Australians’ data and critical infrastructure is under threat from careless e-waste disposal, which could have “catastrophic” consequences for national security, an expert says.
Thousands of tonnes of old phones and other devices from Australian workplaces are disposed of every year, with some ending up shipped overseas, recycled or re-sold, consulting firm PwC said.
However, much of the e-waste is not properly “sanitised”, leaving behind plenty of information criminals could make a fortune from selling on the dark web.
Two devices – a tablet and mobile phone – were bought for less than $50 from a popular second-hand retailer in the ACT for the purpose of a PwC Australia report.
The tablet still had corporate stickers attached and contained a note with credentials to access a database holding up to 20 million sensitive personal records, the firm found.
More than 60 pieces of personally identifying information were also recovered from the phone using basic analysis.
The information included personal documents and photographs, with both devices potentially worth a significant sum on the black market, the firm said.
PwC pushed for the Security of Critical Infrastructure Act 2018 or its guidance to be amended to explicitly require organisations to securely dispose of e-waste.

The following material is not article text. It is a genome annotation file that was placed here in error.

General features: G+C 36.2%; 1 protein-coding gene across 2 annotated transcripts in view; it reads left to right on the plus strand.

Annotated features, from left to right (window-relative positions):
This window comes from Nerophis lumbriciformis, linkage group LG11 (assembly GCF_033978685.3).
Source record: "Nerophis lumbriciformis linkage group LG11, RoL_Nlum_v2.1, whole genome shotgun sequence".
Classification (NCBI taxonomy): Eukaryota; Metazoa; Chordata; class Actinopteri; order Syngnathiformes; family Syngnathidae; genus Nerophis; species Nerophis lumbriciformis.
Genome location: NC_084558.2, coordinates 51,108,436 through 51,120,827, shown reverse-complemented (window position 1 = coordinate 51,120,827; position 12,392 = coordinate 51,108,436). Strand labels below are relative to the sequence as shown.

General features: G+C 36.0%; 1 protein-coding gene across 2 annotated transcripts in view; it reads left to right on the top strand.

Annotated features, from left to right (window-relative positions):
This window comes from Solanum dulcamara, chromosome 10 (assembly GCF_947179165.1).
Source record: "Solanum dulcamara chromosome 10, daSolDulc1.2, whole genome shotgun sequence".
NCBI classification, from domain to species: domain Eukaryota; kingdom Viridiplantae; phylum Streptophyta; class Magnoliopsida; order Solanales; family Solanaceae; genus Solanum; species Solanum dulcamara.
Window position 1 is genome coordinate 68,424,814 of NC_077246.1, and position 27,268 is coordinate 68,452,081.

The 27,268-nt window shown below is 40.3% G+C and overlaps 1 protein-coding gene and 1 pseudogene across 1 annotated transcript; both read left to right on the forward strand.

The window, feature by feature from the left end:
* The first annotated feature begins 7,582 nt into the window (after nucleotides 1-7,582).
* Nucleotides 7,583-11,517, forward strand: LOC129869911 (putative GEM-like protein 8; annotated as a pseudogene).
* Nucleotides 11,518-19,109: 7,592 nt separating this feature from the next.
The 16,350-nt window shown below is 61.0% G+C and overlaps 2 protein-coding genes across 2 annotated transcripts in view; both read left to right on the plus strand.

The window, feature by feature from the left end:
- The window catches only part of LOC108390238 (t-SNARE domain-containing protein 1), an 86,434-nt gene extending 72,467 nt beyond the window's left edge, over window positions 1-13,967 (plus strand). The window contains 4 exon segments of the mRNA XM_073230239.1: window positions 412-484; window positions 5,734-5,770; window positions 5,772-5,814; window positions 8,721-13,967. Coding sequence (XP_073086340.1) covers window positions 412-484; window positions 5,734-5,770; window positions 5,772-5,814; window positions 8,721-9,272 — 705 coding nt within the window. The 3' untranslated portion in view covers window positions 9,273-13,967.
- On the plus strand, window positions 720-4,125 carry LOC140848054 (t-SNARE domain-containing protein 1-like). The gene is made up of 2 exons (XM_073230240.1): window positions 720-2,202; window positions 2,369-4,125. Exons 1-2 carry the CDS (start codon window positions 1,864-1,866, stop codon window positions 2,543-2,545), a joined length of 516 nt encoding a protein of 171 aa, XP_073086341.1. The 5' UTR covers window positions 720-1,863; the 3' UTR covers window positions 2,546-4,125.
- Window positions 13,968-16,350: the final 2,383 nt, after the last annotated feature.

Organisations also faced fines of at least $50 million for serious or repeated privacy breaches under new penalties introduced last year.
“The data stored on these devices and their components may contain sensitive information related to an organisation’s operations and intellectual property, as well as personally identifying information,” PwC cybersecurity and digital trust leader Rob Di Pietro said.
“If they end up in the hands of a malicious actor, the results could be catastrophic.”
There was an urgent need to ensure Australia’s critical infrastructure entities – including those in health care, transport, energy and defence – were required to securely dispose of e-waste, Mr Di Pietro said.
Global e-waste is expected to exceed 70 million tonnes by 2030.
Australia continues to be ransomware groups’ number one target in the Asia Pacific region, a report by the global cybersecurity firm Palo Alto Networks found.
Attacks on school systems by groups such as Vice Society showed cyber criminals were willing to stoop low for a pay day, the Palo Alto Networks report found.
Data theft was the most common extortion tactic deployed by ransomware groups and the median ransom payment was $US350,000 ($A521,000) in 2022 – lower than the median demand of $US650,000.
(Australian Associated Press)